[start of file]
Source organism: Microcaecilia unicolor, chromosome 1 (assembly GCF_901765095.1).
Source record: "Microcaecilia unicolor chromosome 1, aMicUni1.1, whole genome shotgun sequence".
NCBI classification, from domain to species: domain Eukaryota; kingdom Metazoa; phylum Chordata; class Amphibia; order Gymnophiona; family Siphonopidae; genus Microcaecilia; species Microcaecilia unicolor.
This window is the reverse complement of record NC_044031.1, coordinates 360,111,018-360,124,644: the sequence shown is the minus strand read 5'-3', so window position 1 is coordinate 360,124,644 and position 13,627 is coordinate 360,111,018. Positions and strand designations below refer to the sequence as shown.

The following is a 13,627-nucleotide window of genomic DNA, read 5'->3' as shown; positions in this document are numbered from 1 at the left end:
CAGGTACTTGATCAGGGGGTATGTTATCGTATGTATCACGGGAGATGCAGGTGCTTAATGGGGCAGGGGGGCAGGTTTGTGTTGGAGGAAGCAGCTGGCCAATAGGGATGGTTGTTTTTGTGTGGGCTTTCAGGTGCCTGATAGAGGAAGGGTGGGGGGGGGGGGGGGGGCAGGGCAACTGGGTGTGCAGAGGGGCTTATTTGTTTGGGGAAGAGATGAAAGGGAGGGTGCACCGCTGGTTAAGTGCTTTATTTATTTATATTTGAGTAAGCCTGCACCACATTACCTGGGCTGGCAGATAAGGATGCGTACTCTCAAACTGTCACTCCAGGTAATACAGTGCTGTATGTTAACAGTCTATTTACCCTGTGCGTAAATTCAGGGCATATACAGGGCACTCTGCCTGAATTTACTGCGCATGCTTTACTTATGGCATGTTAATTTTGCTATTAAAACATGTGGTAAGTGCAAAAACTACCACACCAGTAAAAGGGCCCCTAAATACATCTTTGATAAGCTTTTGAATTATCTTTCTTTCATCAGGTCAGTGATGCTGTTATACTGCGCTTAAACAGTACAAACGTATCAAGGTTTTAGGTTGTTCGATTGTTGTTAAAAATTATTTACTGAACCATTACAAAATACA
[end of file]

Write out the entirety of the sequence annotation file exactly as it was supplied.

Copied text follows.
Source organism: Microcaecilia unicolor, chromosome 1 (assembly GCF_901765095.1).
Source record: "Microcaecilia unicolor chromosome 1, aMicUni1.1, whole genome shotgun sequence".
NCBI classification, from domain to species: domain Eukaryota; kingdom Metazoa; phylum Chordata; class Amphibia; order Gymnophiona; family Siphonopidae; genus Microcaecilia; species Microcaecilia unicolor.
This window is the reverse complement of record NC_044031.1, coordinates 360,111,018-360,124,644: the sequence shown is the minus strand read 5'-3', so window position 1 is coordinate 360,124,644 and position 13,627 is coordinate 360,111,018. Positions and strand designations below refer to the sequence as shown.

The following is a 13,627-nucleotide window of genomic DNA, read 5'->3' as shown; positions in this document are numbered from 1 at the left end:
CAGGTACTTGATCAGGGGGTATGTTATCGTATGTATCACGGGAGATGCAGGTGCTTAATGGGGCAGGGGGGCAGGTTTGTGTTGGAGGAAGCAGCTGGCCAATAGGGATGGTTGTTTTTGTGTGGGCTTTCAGGTGCCTGATAGAGGAAGGGTGGGGGGGGGGGGGGGGGCAGGGCAACTGGGTGTGCAGAGGGGCTTATTTGTTTGGGGAAGAGATGAAAGGGAGGGTGCACCGCTGGTTAAGTGCTTTATTTATTTATATTTGAGTAAGCCTGCACCACATTACCTGGGCTGGCAGATAAGGATGCGTACTCTCAAACTGTCACTCCAGGTAATACAGTGCTGTATGTTAACAGTCTATTTACCCTGTGCGTAAATTCAGGGCATATACAGGGCACTCTGCCTGAATTTACTGCGCATGCTTTACTTATGGCATGTTAATTTTGCTATTAAAACATGTGGTAAGTGCAAAAACTACCACACCAGTAAAAGGGCCCCTAAATACATCTTTGATAAGCTTTTGAATTATCTTTCTTTCATCAGGTCAGTGATGCTGTTATACTGCGCTTAAACAGTACAAACGTATCAAGGTTTTAGGTTGTTCGATTGTTGTTAAAAATTATTTACTGAACCATTACAAAATACA